One way to be found is by putting yourself out there.

In a world filled with emoji and GIFs and all that jazz one needs to utilize visuals effectively. Indeed, a picture is worth a thousand words and a GIF can be worth way more. Black Shell Games (now also a PR/marketing company) noted in a Reddit post that the key is visual media.

Don’t spend week after week perfecting your copy down to a T if you could instead spend a few hours culling breathtaking video footage and screenshots that sell your game much better than text does. Even on the App Store and Play Store, the icon and screenshots are stunning for most hit apps, and encourage people to play the game.

One way to get discovered is through being part of game bundles. Jaime Dominguez-Blazquez discovered this when promoting the game Vortex Attack, as well as other important notes, in his post mortem on releasing the game on Steam.

Luckily for me, a few days after there was someone, Alie from Groupees (a site about bundles) telling me that placing my game in his bundle would help it to get extra visibility. … I just had to wait a month for the bundle to become active but it was great. We sold almost 4000 units; from that about 25% of the people took time to vote the game in Greenlight.

At first, I thought it was pretty good as it ended up increasing my visibility permanently.

Here is how it went (it’s the green line):

Sales of Vortex Attack

Another way to get discovered is to find a publisher (which is a whole other can of worms). This used to be a really great and guaranteed way to have your game found because it let the studio focus on making the game and publisher focus on marketing. The catch is that over the years the role of the publisher has changed – and it depends greatly on the size of your studio and the publisher in how effective the relationship can be.

Rob Remakes is incredibly skeptical about the benefits that a publisher can provide in terms of helping your game get the attention it deserves.

As ever, there’s no guarantees here that a publisher can definitely get you pushed on sites you may not normally be able to reach (and this is also why PR and Marketing firms exist too, but that’s not for this post) but upping the odds, yeah? It’s not just about mailshots either, it’s about what we call mixers (where devs and journalists meet to talk about works) and show floors and organising demonstrations for the press and sorting keys out and so much more. It’s work.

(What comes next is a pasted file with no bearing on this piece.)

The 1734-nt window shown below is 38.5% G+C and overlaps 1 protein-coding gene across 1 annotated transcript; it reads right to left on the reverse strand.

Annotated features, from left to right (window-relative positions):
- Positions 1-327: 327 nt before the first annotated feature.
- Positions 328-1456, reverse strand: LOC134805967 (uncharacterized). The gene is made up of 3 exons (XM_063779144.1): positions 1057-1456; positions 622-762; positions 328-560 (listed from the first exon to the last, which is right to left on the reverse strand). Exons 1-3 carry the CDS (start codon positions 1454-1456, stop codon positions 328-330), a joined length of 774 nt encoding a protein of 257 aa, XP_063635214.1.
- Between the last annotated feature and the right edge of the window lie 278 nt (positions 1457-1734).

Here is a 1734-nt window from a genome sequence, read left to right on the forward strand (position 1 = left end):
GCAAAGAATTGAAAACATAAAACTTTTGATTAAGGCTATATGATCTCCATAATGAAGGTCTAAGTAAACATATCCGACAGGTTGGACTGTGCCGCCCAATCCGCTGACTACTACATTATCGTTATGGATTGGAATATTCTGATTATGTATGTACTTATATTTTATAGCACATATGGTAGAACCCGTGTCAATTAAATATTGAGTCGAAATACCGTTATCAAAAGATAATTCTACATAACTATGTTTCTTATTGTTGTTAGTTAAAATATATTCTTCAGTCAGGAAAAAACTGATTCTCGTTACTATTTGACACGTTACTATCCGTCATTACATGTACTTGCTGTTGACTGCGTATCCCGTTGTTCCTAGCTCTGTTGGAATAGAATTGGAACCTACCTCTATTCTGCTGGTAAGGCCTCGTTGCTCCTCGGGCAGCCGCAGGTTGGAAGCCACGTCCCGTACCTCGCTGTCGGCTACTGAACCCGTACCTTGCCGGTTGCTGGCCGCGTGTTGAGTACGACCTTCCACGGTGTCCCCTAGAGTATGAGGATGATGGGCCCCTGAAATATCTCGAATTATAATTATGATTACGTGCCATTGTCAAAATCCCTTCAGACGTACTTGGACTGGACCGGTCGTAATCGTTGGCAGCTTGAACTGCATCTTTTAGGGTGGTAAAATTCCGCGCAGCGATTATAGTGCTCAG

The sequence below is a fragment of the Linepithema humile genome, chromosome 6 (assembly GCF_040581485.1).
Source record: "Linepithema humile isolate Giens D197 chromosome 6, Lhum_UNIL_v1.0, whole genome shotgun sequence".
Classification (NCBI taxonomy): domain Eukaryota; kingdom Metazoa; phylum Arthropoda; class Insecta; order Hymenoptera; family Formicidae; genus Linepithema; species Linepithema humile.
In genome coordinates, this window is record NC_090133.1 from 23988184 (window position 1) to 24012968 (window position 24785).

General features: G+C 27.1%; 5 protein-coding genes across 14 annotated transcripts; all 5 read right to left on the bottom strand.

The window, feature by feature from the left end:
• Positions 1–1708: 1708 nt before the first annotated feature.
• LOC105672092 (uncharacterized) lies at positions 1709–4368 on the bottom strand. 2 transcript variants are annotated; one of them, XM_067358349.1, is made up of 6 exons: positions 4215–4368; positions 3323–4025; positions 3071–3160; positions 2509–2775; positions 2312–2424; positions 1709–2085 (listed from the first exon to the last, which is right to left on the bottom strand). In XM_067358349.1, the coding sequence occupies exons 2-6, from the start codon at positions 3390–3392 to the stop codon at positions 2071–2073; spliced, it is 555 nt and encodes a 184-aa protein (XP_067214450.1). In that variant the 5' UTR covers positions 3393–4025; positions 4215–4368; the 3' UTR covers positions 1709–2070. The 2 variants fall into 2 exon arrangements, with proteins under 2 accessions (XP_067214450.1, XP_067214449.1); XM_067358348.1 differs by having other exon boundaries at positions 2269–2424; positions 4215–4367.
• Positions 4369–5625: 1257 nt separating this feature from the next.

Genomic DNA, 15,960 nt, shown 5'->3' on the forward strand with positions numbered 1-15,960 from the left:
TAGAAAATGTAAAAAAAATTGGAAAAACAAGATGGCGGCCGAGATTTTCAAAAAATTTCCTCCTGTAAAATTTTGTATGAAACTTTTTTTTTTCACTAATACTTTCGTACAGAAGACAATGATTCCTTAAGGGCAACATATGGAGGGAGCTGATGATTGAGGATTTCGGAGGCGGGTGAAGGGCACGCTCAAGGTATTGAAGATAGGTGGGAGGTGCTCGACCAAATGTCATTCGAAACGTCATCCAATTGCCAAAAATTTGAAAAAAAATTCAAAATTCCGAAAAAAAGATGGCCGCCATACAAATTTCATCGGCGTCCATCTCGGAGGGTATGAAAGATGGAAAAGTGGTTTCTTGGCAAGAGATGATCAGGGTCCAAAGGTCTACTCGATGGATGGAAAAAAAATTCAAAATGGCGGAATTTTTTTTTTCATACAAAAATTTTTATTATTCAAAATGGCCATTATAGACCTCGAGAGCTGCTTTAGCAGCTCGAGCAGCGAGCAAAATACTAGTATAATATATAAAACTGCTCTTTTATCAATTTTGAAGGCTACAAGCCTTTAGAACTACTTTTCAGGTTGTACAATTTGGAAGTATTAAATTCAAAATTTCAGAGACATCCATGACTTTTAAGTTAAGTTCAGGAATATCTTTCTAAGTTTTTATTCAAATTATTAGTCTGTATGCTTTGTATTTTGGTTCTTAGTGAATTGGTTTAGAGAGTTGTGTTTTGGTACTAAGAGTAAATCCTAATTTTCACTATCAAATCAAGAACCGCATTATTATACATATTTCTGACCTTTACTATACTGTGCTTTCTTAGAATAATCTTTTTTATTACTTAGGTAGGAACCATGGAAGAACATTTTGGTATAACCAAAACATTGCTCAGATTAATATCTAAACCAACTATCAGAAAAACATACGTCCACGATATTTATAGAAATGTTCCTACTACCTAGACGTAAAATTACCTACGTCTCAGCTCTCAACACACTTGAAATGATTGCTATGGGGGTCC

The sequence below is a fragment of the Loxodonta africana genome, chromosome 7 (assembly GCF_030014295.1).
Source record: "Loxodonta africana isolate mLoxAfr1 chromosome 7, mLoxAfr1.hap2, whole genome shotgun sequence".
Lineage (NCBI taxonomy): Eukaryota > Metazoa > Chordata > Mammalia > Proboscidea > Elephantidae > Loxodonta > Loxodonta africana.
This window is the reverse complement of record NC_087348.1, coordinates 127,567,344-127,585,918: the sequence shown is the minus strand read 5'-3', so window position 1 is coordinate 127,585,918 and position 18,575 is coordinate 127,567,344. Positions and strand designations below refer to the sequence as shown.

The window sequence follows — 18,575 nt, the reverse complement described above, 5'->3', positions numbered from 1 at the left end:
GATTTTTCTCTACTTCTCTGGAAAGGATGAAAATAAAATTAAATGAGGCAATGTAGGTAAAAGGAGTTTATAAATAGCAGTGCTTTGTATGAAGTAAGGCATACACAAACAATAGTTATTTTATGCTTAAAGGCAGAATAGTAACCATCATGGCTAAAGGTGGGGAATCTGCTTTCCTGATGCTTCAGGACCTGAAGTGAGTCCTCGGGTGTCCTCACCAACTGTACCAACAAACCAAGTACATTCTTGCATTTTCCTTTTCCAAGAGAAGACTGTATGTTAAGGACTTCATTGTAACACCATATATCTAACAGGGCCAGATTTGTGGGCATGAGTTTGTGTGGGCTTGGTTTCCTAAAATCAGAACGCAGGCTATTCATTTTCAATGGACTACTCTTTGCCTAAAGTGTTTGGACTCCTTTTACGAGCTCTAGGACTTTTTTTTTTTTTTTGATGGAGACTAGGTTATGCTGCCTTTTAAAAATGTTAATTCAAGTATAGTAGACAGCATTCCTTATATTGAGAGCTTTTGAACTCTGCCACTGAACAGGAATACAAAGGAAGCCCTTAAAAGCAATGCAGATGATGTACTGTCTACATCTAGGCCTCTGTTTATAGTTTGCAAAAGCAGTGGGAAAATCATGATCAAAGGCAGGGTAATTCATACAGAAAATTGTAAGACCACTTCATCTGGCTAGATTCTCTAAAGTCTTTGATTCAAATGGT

If none of the above is working for you then jump on to the current trend of in-app advertising and integration.

Price point of a game

photo-1434871619871-1f315a50efba

Yes, the price point of your game is part of marketing mix, in short – your pricing strategy matters. That Wikipedia link is based more on physical goods than digital, but the core ideas apply to video games. A good publisher can probably help you figure out what price to sell at.

The core problem with video games is that here never is a good price for them. Over at the Guardian Simon Parkin asks the question is the price of a video game ever really right? He examines expectations of the consumer and of the creator and how neither might not matter in the actual price.

Similarly, the price of games themselves has remained fairly constant for the past 20-odd years: the blockbusters cost around £40-£50, budget and independent titles around £10, and phone and tablet games go for a couple of quid or nothing at all. The pricing is reflective of nothing much beyond consumer expectations. It often doesn’t account for the number of hours that went into a game’s production or the value and quality of the game itself.

Conclusion

The attitude that a good game will sell on its own has changed and now indies are finding that they need to market games as much as create them. Marketing indie games is hard, but you can do it!

There are ways you can market your game in these competitive times:

  • Embrace communities (whatever that means to your game)
  • Reach out to streamers
  • Become a streamer yourself
  • Consider a publisher
  • Have the right price

Other things to think about: